What impact the new information will have on the opinion given by the RAC last year is difficult to predict. According to rumors, the members of the RAC are still not convinced that dispensation should be granted for the proposed ban when it comes to infill for artificial turf fields. No matter how you look at it, the ECHA continues to believe that infill from artificial turf is the largest source of microplastic contamination. The European Commission wants to achieve a reduction of 400,000 tons of microplastic pollution by 2040 and a ban on infill for artificial turf will bring the EC home quickly with big steps. For now, it is assumed that all European artificial turf fields together bring 16,000 tons of microplastics into the environment each year.


Decision by end of 2021

Starting in June, European member states will begin discussing the ECHA’s assessment. Before the end of the year, a decision will then be made on whether or not to ban the sale of microplastics as additives. That decision will then affect all industries, including those for toothpaste, makeup and paint, just three of the many examples of consumer products in which microplastics are also used. If a decision is reached, it will first have to be reviewed. That process will take three months, so the European Commission’s decision may not take effect until early 2022. One option is to definitively ban the sale of infill in six years, the other to tolerate the material, provided that artificial turf fields are equipped with measures that minimize off-field dissemination to 15 kg per year per field. The industry association BSNC is currently working on a new version of the duty of care document, which describes many of the necessary measures. The BSNC also has a clear opinion: not only is the spread of rubber infill undesirable, but the spread of natural infill must also be minimized – if only to prevent your investment from literally flowing away into the wider environment. It therefore seems inevitable that investments will have to be made in measures or that alternatives will have to be expressly considered. The days when an artificial turf system was chosen solely on the basis of the lowest price are over.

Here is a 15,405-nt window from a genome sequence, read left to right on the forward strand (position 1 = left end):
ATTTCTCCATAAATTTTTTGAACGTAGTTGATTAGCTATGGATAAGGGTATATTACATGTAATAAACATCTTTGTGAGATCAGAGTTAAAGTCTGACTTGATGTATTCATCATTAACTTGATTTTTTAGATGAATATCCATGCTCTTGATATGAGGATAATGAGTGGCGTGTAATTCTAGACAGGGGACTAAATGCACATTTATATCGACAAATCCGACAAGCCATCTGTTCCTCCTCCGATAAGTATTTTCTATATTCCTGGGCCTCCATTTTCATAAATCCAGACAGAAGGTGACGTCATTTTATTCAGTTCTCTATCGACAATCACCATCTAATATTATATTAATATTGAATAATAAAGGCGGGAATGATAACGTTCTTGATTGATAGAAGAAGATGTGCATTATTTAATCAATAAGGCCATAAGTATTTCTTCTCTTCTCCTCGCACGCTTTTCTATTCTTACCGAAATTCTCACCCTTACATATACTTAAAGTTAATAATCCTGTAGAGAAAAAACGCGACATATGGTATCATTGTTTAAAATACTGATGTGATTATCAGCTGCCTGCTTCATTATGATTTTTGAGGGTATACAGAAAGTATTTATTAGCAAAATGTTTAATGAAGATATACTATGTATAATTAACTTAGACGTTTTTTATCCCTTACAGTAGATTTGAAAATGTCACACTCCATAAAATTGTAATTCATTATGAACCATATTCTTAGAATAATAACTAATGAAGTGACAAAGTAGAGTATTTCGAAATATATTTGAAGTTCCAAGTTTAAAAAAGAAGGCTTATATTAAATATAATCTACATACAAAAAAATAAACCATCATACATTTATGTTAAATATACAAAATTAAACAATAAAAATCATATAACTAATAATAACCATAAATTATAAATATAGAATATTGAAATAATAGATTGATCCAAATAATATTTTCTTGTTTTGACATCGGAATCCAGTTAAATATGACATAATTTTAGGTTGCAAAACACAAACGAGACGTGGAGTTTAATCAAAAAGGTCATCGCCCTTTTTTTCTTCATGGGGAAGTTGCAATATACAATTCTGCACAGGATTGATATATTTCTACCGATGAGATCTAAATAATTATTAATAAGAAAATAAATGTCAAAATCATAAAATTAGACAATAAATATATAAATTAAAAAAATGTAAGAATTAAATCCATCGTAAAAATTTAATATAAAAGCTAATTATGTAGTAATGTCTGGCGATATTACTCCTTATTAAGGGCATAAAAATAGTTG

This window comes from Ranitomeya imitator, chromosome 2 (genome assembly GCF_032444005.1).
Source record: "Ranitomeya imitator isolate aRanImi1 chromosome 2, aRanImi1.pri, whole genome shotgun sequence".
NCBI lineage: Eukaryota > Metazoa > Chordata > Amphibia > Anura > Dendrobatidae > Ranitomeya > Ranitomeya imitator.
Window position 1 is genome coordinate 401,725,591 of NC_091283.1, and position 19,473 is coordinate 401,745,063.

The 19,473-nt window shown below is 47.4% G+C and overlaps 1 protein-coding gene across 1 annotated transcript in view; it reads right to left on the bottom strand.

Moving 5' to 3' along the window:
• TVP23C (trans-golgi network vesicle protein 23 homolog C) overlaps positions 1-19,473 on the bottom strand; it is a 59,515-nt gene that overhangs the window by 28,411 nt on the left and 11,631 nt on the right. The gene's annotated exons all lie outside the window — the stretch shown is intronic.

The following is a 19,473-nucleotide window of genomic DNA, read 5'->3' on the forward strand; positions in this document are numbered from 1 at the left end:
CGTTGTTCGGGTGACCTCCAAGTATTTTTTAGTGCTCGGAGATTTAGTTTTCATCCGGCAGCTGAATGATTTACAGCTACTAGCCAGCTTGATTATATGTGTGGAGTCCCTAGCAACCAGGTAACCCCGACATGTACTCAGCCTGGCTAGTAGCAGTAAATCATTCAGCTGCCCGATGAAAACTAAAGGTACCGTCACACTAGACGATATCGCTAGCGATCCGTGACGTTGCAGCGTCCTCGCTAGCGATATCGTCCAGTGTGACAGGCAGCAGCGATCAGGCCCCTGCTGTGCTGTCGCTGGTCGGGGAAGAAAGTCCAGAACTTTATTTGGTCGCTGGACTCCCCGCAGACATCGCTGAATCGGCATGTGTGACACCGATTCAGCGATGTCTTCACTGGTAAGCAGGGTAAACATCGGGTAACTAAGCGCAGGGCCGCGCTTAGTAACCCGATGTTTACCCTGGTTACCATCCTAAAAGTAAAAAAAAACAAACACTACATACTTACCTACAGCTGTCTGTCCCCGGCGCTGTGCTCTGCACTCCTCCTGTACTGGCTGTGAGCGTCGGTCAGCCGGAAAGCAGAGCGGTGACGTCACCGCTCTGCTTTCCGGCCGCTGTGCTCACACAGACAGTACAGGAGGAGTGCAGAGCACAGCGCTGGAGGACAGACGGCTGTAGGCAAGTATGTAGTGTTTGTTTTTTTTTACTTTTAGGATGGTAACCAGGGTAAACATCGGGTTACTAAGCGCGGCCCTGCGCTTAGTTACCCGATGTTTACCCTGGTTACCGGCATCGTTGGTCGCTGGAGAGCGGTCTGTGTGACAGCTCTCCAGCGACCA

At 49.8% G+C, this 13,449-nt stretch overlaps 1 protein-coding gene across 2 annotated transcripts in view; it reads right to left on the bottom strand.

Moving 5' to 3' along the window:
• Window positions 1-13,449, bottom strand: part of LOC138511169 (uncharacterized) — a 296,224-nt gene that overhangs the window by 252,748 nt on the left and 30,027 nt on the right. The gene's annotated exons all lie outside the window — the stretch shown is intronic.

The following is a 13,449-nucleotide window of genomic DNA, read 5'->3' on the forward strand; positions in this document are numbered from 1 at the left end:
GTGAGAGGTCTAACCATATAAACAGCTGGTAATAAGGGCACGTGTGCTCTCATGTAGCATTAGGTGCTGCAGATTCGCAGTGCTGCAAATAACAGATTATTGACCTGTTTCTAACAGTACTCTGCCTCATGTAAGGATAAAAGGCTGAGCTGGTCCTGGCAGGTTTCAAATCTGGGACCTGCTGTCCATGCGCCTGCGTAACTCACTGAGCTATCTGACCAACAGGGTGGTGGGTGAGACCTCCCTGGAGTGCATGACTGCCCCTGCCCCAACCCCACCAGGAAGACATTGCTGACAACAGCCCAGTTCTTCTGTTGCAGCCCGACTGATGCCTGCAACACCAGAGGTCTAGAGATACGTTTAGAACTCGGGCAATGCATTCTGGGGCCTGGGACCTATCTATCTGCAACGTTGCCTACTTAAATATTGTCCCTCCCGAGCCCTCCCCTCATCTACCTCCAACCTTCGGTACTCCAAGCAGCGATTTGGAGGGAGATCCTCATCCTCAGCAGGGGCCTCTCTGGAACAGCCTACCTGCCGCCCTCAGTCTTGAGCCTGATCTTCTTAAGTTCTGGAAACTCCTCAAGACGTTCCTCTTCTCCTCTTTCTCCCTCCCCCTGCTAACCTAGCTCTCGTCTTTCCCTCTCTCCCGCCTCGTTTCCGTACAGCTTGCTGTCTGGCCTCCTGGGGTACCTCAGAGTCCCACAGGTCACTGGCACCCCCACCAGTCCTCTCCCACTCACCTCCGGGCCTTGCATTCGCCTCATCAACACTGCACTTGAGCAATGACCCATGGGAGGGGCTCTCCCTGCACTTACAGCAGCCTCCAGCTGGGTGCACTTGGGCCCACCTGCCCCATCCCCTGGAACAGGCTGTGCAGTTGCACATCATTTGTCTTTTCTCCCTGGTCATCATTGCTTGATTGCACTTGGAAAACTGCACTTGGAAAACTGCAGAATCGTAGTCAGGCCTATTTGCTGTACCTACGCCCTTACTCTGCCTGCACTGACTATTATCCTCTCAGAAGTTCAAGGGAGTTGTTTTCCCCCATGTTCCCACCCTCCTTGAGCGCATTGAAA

Image by Michael Schwarzenberger via Pixabay

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This information has been compiled with the greatest possible care, in some cases from different information sources. (Interpretation) errors are not excluded. No legal obligation can therefore be derived from this text. Everyone dealing with this subject has the responsibility to delve into the matter!